Apart from the Chinese scholars who approached Strauss on their own, some American students of Strauss have extended his influence. Professor Mansfield is the most important of those whose intelligence and intellectual generosity have attracted many young minds. At Harvard, there are always Chinese students, graduate and undergraduate, in his classes. As far as I know, none studies formally with him in the Government department, but several from the departments of Anthropology, History, and Eastern Civilization and Languages have chosen him as a member of their dissertation committees.
Fei Wu is a philosophy professor at Beijing Unversity who used to study with Mansfield, and Lin Guohua is a political science professor at Southwest University of Politics and Law who was a regular student in his classes. In fact, two interviews with Mansfield by these Chinese students—one about the quarrel between the ancients and the moderns, another about modern liberalism—were published in the late 1990s in Beijing. His Taming The Prince, Manliness, Machiavelli's New Modes and Orders, Machiavelli's Virtue, and some of his articles on Tocqueville have either been translated or are being translated into Chinese. His research on Machiavelli, executive power, indirect government, rational control, and liberalism are getting more attention from Chinese political theorists. Other Straussians who have visited China and taught Chinese students include Heinrich Meier, Stanley Rosen, Nathan Tarcov, and Michael Davis.
West Meets East
Leo Strauss has influenced Chinese scholars in three ways. First, his interpretation of the conflict between revelation and reason in the Western tradition made Chinese scholars aware of the problem of modern rationalism. Second, Strauss's emphasis on the quarrel between the ancients and the moderns showed Chinese scholars the connection between the origins of modern rationalism and the drastic turn from contemplation to action, providing them with a new lens through which to reconceive modernity. Through many years' painful struggle, today's China has become a part of the modern world and is bound tightly with the West. Reflection on modernity is indispensable for thinking about the development of modern China, which looks, and will continue to look, to the West as an example. Strauss's revival of classical natural right, in particular, spurs Chinese scholars to reexamine their attitude toward ancient Chinese thought.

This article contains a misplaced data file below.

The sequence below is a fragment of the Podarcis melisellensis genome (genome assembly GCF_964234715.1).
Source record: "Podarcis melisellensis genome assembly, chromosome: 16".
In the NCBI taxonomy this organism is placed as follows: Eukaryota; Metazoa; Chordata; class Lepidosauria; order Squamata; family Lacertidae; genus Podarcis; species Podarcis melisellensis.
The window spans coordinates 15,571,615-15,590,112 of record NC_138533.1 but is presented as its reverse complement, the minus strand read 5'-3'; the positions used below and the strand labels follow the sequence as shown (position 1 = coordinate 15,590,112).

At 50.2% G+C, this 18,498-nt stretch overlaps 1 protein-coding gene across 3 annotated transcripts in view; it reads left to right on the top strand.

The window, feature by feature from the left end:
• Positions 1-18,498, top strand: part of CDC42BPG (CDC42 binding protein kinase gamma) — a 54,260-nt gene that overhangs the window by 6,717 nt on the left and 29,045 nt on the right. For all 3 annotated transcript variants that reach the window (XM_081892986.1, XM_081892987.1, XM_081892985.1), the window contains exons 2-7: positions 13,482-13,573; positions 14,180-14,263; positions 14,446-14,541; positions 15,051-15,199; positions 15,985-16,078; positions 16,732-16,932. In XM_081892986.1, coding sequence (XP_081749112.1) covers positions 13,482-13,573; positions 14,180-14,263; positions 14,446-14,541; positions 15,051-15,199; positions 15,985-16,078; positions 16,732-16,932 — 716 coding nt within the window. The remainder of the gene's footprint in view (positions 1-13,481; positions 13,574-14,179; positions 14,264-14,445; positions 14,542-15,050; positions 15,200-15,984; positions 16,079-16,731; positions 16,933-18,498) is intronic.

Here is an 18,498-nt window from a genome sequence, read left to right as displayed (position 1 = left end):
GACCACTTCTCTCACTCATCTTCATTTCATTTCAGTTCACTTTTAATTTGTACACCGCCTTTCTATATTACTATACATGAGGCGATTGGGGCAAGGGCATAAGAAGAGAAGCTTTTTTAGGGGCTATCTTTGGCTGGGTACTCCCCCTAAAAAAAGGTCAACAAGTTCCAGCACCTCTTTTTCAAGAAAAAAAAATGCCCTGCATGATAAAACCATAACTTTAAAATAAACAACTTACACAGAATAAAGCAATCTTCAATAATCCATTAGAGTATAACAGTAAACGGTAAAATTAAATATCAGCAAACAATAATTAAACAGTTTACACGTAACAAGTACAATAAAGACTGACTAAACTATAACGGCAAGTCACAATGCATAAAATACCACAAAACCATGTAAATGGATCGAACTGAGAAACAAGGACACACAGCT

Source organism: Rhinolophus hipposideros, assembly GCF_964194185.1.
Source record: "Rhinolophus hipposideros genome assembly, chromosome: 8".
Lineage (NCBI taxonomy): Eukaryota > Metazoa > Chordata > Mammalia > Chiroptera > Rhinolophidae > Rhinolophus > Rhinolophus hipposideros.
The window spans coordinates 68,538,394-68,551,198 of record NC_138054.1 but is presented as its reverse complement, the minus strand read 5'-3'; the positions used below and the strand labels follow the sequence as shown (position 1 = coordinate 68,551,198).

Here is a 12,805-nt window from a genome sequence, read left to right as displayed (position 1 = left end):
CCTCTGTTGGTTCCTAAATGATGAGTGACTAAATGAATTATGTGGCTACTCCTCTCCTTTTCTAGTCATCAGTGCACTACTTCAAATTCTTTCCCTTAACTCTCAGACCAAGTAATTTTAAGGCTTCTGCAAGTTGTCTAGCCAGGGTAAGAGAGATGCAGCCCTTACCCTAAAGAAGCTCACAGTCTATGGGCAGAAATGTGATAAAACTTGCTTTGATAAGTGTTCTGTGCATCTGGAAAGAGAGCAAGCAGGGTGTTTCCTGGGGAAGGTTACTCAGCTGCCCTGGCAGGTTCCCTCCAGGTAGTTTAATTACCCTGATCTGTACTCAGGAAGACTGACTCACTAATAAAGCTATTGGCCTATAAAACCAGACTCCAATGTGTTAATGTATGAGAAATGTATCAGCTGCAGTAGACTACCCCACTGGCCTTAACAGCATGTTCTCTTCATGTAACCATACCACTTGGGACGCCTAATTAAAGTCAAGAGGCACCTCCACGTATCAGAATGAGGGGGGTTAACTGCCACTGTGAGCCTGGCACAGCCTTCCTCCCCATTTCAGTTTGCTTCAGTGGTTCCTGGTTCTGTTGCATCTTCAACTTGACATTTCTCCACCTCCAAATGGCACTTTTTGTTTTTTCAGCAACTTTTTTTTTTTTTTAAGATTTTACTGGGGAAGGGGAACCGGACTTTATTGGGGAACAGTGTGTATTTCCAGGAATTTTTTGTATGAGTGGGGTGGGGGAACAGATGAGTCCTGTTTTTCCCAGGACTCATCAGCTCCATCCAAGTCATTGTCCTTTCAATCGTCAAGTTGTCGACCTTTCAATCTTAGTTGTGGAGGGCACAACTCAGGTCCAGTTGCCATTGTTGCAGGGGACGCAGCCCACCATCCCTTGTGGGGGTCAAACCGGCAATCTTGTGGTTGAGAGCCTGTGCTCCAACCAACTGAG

Finally, Strauss's explanation of the relationship between philosophy and politics lets Chinese scholars understand the inevitable conflict between these ways of life, as well as the importance of the philosophic life that transcends politics. Through his influence, some Chinese scholars have been able to overcome the narrowness and trendiness of the modern academy, and discover a very broad and deep way of understanding the future of Chinese civilization, and even of human civilization.
In "Reading Strauss in Beijing," Lilla invokes the relationship between the legacy of Chinese Confucianism and the influence of Strauss. The reinvigoration of Confucianism prepared the way for the study of Strauss and classical political philosophy. Confucianism is a complicated and long-lasting philosophical tradition that takes different forms in different historical situations. Many aspects of Confucius' thought are commensurate with Platonic political philosophy—for example, its moderate compromise between reason and revelation. After the fall of the Qing Dynasty in 1911, the Confucian tradition was rejected by Chinese liberals in the New Enlightenment movement and then by Communists in the Revolution who regarded it as an obstacle to modernization. Chinese scholars, including most of those mentioned above, have recently turned their attention back to Confucianism. As far as I know, they want to go back to Confucianism to deepen their understanding of Western philosophy in comparison with ancient Chinese thought, and to reconsider Chinese civilization in the age of globalization. Whether Confucianism should be revived is still a very controversial topic in China. For example, a new statue of Confucius was built near Tiananmen Square in January 2011 and caused a huge division of public opinion. Three months later, the statue was quietly removed from its original location because of these disagreements.
It is too early to predict what effects Strauss's influence will have on China. Straussians in China stand in a different tradition of civilization, inherit a different historical legacy, face totally different social problems, and are constrained by fundamentally different necessities. But whether in China or America they are partisans of classical political philosophy with its moderation and prudence, and they love human freedom, human decency, and the good life based on universal truths supported by human reason. It is precisely these differences, and this common ground, that make the dialogue between West and East so necessary.